Bobby Radcliff – Hard Hitting | Album Review

Bobby Radcliff – Hard Hitting

Homework Records

12 songs time – 45:09

The toast of the New York blues scene Bobby Radcliff has enlisted a choice group of musicians from Finland and Sweden to back him on his latest project. This effort was recorded at Suprovox Studios, Finland. The guitarist-singer offers up twelve diverse blues covers with just a two guitar, bass and drums line up. He shares lead guitar duties with Jonne Kulluvaara from Helsinki, Finland. The sound is ok except for the fact that the drums tend to be mixed a little low.

“High Cost Of Living” is a slow-ish blues with skittering guitars with Bobby’s matter-of-fact vocals that set fine here. He shows a more exuberant vocal performance on the lively “Why Baby”. The band chugs along nicely on “Man Or Mouse”. Freddie King’s instrumental “In The Open” gets it just deserves as the guys give it a run for its’ money.

Up next is a two song visit to the New Orleans music scene, leading off with Professor Longhair’s perennial “Mardi Gras In New Orleans” were the rhythmic guitars make up for the usual piano parts. “The Fat Man” Fats Domino gets the Bobby Radcliff treatment on his “I’m Gonna Be A Wheel Someday”. Fats’ warm vocal is missed, but Bobby does it proud.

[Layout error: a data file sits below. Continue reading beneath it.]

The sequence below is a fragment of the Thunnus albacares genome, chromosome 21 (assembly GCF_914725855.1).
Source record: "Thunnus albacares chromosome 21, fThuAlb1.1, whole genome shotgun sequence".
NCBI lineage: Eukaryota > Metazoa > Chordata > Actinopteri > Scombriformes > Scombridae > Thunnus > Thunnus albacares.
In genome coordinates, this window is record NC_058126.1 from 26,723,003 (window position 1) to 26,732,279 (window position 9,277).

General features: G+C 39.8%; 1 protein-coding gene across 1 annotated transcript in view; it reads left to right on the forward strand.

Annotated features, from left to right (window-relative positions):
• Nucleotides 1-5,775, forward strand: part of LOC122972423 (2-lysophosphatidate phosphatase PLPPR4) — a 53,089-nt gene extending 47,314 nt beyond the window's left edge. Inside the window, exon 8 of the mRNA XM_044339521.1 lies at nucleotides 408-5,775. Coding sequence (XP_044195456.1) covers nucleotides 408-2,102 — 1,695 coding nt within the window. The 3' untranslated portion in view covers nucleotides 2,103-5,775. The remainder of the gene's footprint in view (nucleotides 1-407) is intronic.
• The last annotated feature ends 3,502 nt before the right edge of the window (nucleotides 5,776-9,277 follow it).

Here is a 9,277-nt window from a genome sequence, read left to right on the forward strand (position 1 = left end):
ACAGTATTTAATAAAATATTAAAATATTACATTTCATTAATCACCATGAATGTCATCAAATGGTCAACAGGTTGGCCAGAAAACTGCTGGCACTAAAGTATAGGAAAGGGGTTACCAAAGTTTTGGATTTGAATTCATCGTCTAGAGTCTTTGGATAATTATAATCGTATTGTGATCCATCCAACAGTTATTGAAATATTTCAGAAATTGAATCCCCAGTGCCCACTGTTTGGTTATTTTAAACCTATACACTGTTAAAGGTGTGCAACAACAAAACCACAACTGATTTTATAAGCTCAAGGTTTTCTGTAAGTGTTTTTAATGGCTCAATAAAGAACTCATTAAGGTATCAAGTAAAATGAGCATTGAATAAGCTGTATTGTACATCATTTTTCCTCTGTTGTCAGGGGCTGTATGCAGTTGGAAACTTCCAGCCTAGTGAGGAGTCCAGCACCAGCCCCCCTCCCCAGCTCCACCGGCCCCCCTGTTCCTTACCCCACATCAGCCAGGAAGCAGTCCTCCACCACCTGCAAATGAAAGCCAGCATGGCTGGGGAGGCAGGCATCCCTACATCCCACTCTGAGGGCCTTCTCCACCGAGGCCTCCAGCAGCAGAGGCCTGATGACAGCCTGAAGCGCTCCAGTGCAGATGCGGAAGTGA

Jimmy Dawkins’ “I Wonder Why” takes things back to the good old Chicago blues. This versatile guitar band shows its mellow side on the Ivory Joe Hunter classic “Since I Met You Baby” that finds Bobby in fine voice. “Sometimey” friends are the subject on the reality checking “Talkin’ About My Friends”. This time they cover a more obscure Fats Domino track in “Please Don’t Leave Me”. It’s another New Orleans Rhythm And Blues gem featuring vocal-guitar call and response. Shop closes up with Elmore James’ instrumental “Bobby’s Rock” to take things out in style.

Here with have another keeper of the traditional blues that keeps things fresh and up to date. A steady vocalist, two well versed guitarist and a crack rhythm section what self respecting blues fanatic could want more? In a perfect world I would of liked the drums a bit more up front, but that’s a minor quibble. This band rocks out the blues in grand fashion.

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